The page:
Can planning deliver more housing on-farm?

village and countryside scene

The NFU wants to hear its members’ views on rural housing – and particularly your thoughts on the importance of being able to get a new home on-farm.

The government is currently looking to change national town planning advice, in the National Planning Policy Framework, and also to amend planning law through the Housing and Planning Bill. The aim to deliver more houses.

Most of the attention is focused on delivering housing on previously developed or brownfield land in cities, towns and villages, rather than supporting farms and other rural businesses. But we want to make sure there is a clear understanding of how important it is to deliver rural housing to support our farming businesses and wider farming communities.

The government is also looking at what housing should be classed as‘affordable’.

They are suggesting it could it be a ‘starter home’; a new initiative where homes could be built which would not otherwise come forward for planning and would be offered at 20% less than market value for first-timebuyers aged up to 40.

They are also asking whether new homes in rural areas should only be available to people who have local connections and whether more Green Belt land should be used.

We need to hear our members’ experiences - as landowners trying to bring forward land to support their wider farm businesses and as employers trying to recruit farm workers whose families can continue to live and work close by.

  • Further information about the consultation is available here.
  • Please send your views to Suzanne Clear, senior advisor (planning and rural affairs), by emailing c3V6YW5uZS5jbGVhckBuZnUub3JnLnVr by 7th February.

Last edited on: 15:12:2015

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NFU members: Have your say

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  • Posted by: Brian JacksonPosted on: 16/12/2015 20:23:19

    Comment: 106-8 Agreements
    I have made known to MP Kris Hopkins.
    As it stands the law allows to convert redundant sheds on my holding to domestic dwellings but for the 106-8 agreement are unable to sell anyone individually, only as a total Farm sale.
    This is an iniquitous situation.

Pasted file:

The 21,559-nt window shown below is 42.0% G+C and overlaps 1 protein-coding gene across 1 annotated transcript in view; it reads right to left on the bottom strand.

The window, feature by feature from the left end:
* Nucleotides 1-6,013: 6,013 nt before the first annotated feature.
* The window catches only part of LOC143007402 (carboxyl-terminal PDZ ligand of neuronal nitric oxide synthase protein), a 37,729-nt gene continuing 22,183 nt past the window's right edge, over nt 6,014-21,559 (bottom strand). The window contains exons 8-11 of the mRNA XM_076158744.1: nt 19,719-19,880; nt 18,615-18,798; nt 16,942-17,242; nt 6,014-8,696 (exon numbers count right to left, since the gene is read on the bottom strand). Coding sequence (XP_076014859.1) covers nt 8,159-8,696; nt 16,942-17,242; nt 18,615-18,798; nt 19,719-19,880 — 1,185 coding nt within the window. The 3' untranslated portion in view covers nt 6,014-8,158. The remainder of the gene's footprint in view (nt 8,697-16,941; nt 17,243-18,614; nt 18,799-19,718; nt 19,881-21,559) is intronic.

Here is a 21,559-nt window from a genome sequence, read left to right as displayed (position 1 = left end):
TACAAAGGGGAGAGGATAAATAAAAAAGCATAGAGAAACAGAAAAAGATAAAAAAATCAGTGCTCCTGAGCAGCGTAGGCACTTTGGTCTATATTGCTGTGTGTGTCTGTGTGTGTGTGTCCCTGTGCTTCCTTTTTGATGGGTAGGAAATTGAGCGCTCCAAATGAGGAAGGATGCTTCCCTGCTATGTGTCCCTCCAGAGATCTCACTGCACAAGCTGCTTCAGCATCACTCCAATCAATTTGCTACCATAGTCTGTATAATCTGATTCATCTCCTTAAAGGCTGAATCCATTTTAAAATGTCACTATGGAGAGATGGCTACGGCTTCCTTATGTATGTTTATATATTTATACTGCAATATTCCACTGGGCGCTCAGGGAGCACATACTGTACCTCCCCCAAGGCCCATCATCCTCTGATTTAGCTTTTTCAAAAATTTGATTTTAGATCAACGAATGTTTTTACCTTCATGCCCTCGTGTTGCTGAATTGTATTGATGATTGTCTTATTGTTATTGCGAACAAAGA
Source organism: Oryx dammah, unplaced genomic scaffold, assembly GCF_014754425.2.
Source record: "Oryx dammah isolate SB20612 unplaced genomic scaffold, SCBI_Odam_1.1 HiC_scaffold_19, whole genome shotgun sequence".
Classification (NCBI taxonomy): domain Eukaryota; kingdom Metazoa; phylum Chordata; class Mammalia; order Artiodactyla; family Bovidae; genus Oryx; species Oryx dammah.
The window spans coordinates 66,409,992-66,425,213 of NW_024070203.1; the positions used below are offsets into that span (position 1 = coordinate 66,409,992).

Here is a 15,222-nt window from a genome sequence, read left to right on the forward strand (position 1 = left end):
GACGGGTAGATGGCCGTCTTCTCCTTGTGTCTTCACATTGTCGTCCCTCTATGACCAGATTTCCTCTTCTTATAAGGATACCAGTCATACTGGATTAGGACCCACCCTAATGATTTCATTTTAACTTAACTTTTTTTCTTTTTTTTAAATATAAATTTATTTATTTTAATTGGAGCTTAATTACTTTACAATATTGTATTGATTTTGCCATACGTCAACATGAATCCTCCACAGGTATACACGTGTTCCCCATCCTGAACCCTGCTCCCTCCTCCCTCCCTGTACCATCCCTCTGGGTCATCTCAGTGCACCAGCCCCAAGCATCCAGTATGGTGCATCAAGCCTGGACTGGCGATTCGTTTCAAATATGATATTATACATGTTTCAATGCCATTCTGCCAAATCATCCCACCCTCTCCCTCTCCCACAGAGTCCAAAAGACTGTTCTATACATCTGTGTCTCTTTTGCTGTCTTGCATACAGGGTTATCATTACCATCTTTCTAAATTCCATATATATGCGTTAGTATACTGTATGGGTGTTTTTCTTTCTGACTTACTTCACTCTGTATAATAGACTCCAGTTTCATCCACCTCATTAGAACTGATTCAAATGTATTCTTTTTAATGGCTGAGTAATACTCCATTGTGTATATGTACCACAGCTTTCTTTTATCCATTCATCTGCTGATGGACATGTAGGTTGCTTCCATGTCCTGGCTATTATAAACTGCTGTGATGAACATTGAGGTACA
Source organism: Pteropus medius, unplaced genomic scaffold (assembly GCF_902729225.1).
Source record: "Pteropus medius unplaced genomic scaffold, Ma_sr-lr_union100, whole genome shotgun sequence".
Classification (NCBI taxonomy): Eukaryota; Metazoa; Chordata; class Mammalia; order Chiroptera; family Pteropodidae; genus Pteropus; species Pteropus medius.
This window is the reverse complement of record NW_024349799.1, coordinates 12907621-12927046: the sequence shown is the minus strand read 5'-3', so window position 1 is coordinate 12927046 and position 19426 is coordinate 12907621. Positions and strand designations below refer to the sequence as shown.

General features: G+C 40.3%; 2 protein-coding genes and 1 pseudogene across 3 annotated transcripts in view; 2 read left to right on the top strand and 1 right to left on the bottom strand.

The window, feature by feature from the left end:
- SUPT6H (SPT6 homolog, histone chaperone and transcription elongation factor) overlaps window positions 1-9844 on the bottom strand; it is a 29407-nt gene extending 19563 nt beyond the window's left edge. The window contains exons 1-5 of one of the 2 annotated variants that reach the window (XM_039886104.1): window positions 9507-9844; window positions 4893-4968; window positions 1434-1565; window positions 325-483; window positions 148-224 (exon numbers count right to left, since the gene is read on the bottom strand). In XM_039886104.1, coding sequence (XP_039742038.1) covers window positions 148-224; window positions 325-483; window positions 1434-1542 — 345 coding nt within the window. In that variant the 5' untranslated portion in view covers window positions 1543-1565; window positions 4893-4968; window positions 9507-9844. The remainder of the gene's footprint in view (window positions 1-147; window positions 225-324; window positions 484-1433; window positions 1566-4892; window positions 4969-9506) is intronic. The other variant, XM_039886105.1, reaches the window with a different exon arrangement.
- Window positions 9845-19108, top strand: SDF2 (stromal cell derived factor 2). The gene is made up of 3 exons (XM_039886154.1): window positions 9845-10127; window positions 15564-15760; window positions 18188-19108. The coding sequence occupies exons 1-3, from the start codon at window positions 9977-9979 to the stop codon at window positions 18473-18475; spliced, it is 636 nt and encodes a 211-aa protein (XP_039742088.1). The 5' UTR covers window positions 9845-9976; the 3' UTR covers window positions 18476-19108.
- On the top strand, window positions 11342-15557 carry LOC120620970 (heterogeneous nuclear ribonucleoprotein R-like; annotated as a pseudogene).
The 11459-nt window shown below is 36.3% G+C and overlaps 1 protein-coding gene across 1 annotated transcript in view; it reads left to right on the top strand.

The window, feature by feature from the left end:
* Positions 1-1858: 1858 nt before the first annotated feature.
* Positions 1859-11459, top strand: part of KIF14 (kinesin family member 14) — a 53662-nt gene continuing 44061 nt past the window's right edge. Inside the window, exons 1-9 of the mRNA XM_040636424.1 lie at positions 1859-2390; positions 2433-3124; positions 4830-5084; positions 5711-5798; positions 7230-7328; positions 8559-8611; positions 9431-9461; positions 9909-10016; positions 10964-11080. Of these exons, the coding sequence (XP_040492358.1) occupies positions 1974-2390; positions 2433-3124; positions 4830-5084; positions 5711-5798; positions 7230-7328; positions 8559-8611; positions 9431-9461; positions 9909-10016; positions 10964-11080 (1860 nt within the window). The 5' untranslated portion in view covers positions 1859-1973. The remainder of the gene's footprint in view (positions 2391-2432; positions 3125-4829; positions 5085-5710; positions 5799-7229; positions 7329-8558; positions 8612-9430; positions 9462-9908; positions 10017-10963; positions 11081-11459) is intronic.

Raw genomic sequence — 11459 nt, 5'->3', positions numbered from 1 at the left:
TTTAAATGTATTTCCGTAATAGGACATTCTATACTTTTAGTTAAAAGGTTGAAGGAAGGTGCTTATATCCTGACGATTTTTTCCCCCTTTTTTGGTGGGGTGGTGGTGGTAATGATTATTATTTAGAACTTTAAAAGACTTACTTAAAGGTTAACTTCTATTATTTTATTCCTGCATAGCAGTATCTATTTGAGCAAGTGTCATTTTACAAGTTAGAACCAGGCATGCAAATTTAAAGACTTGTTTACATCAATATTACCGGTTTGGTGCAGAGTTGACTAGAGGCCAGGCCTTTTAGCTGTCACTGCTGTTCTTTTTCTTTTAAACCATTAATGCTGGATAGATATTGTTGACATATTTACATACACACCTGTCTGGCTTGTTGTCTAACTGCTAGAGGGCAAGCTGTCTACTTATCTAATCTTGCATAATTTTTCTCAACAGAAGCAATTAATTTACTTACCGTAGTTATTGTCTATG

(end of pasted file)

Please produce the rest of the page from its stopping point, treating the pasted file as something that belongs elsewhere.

The NFU must seek for a total removal of the 106-8 agreements.
    As EEC members I understand no such agreement exists in other member states.
    Our Chancellor has stated the villages must play their part and take more housing.
    At present local authorities have and do dig their heals in for any removal request.
    (NFU see the agreements out)
  • Posted by: George Ridge Membership No AJ74CPosted on: 17/12/2015 11:04:44

    Comment: I have made application to our Local Planners for change of use of a redundant Agricultural Shed to a dwelling, which happens to be near five other residential houses and on a quite acceptable site. This has been refused because we were a forestry business on the qualifying day 20th March 2013, as we are now. Prior to 2004 we were a livestock farm(and still have a holding number),but now have planted up all land making 45ha of broadleaf forest. Can you give me any help or advice please ? George Ridge Braddon Farmhouse Ashwater Beaworthy Devon EX21 5EP tel 01409211350
  • Posted by: Peter J CairnsPosted on: 17/12/2015 20:53:54

    Comment: The planning system should be able to look favourably on applications in the countryside for young people who were born and raised in the countryside and would like live there and not be forced to move to town or city.
  • Posted by: Robert JonesPosted on: 26/12/2015 21:09:49

    Comment: From our own experience of being turned down by the planning committee for a barn conversion on our land, we strongly believe that farmers close to retiring age should be given consent to build a modest dwelling on the land (brownfield site)so that our children can continue with the farming enterprise. At the moment elderly farmers are hanging on to farms (and BPS)and living in the farm house, and therefore clogging up the natural progression of farming inheritance.
  • Posted by: Ivan QuincePosted on: 19/01/2016 19:49:36

    Comment: Can planning deliver more housing on-farm
    In order to address the NFU comment above I would suggest amending the Class Q – agricultural buildings to dwelling houses PD rights change of use farm buildings to Dwellings 2015, to relax the definition of structural soundness.
    In my experience, currently, structural soundness is taken as meaning concrete / brick footings, with brick /concrete facade walls and tiled roofs , using this criterion has eliminated farm buildings built of timber in whole or in part and with tin roofs/ and or other such roofs. This has led to a refusal for a change of use to residential, the reason given that the building is not structurally sound, regardless of the fact that the building may have been in existence long before the first Town & Country planning order was adopted, and are still in existence today. The fact that they are not built of a material that allows for the adding of insulation, and internal walls as is required to meet the regulations for dwelling houses, should be immaterial and not a valid reason for refusal as these buildings have stood the test of time, and are still present today.
    I would also like to suggest that all small parcels of farm land that would accommodate up to 10 units or less that have adopted road frontage and are bounded on all other sides by a permanent boundary feature being an established hedgerow, a river /ditch/ dyke track or such like should be considered for change of use to residential. These would act as restriction buffer for further development into the countryside, again from my experience these pieces of land are unmanageable for farming and may have not contributed to farming for many years.
    Membership No LM25R

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